Collaborative Research: A WATERS testbed to investigate the impacts of changing snow conditions on hydrologic processes in the western United States
0854522 / 0854553 McNamara / Goodwin
The altered spatiotemporal distribution of winter snowpack is perhaps the single greatest ongoing and future climatic impact in the western United States. The planned WATERS network must be designed to address the present and potential hydrological impacts of this disturbance. This proposed WATERS testbed project aims to address the hydrologic impacts of changing snowpack regime in western mountains using the Middle Snake Hydrologic Observatory, formed by partnering the Reynolds Creek Experimental Watershed (RCEW) with the Dry Creek Experimental Watershed (DCEW) on opposite sides of the Snake River Plain near Boise, Idaho. The premise of this proposal is that understanding the hydrologic impacts of climate change in the semi-arid mountains of the western US requires understanding the relationships between snow distribution, landscape properties, and soil moisture dynamics. Their central question is: How will earlier snowmelt and upward migration of the rain/snow transition zone affect spring soil drydown patterns in complex terrain? They will evaluate this question using a space for time substitution approach. Specifically, they propose that future impacts of climate-induced changes in snowpack spatiotemporal distribution on soil moisture dynamics can be deduced by evaluating current differences across elevation gradients. The key question will be addressed with three specific objectives, with an additional objective to synthesize and integrate the project with community research: 1) determine the physiologic and climatic controls on the spatial and temporal distribution of snow and the rain/snow transition; 2) determine the hillslope-scale linkages between snow and soil moisture dynamics across elevation gradients; 3) develop a coupled snowmelt/soil moisture dynamics model to test theories against observations; and 4) coordinate and synthesize community research in the MSHO.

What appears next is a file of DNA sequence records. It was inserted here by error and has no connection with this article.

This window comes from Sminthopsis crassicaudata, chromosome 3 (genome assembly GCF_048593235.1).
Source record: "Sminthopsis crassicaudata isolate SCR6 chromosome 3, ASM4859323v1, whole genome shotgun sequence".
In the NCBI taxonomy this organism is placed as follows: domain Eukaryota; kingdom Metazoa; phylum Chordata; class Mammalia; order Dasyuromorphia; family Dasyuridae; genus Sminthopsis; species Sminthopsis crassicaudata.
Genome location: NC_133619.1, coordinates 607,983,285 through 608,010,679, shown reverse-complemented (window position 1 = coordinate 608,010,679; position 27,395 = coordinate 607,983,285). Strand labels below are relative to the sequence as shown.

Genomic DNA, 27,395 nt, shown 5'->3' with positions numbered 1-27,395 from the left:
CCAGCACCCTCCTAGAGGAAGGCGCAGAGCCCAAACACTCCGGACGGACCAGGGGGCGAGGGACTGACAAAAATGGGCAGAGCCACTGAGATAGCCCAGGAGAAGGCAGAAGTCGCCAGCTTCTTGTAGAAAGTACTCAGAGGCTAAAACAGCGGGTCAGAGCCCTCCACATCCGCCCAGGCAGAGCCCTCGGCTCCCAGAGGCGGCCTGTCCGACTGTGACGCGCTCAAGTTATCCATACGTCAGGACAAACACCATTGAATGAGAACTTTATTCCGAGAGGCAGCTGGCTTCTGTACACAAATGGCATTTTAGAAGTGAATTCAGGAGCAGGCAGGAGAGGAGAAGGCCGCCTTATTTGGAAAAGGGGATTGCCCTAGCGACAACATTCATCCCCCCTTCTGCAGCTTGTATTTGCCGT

They contend that hydrologic observatory networks will be challenged with leveraging funding sources and providing value-added resources to projects led by externally funded scientists. They suggest that observatory networks must be designed to facilitate community science by providing long-term baseline hydrologic information coupled with focused measurements designed for maximum benefit of teams working on integrated research topics, and providing resources to teams of experts that will add value with leveraged funding for specific projects. The RCEW and the DCEW, are ideally suited to demonstrate this community science concept. Both sites have core ongoing hydrometeorological observations along elevation gradients, and both host numerous externally funded projects related the proposed key question. The PIs will address each objective above by capitalizing on core measurements, leveraging existing funded projects, and adding new measurements with this project. By integrating and supplementing studies along elevation gradients, they will demonstrate how hydrologic observatories can be used to facilitate community science efforts to address this critical water resource problem.
The proposed project is closely based on many concepts outlined in Science, Education, and Design Strategy for the WATer and Environmental Research Systems Network, known as the SEDS document. The proposed experiments and observations on the changing snowpack are designed according to the gradient concept outlined in the SEDS document in a set of clusters and catchments. The changing snowpack has been identified as a key hydrologic problem in nearly all documents published by WATERS, CLEANER, and CUAHSI. The proposed project follows the WATERS Network conceptual design principles by integrating multiple observatories (RCEW and DCEW), using CUAHSI cyberinfrastructure, applying new sensor technology, integrating new modeling strategies with observations, building collaboration between universities and federal agencies, and implementing education and outreach programs. In addition to testing and demonstrating WATERS concepts, this project will contribute to a greater understanding of climate change impacts in the western United States.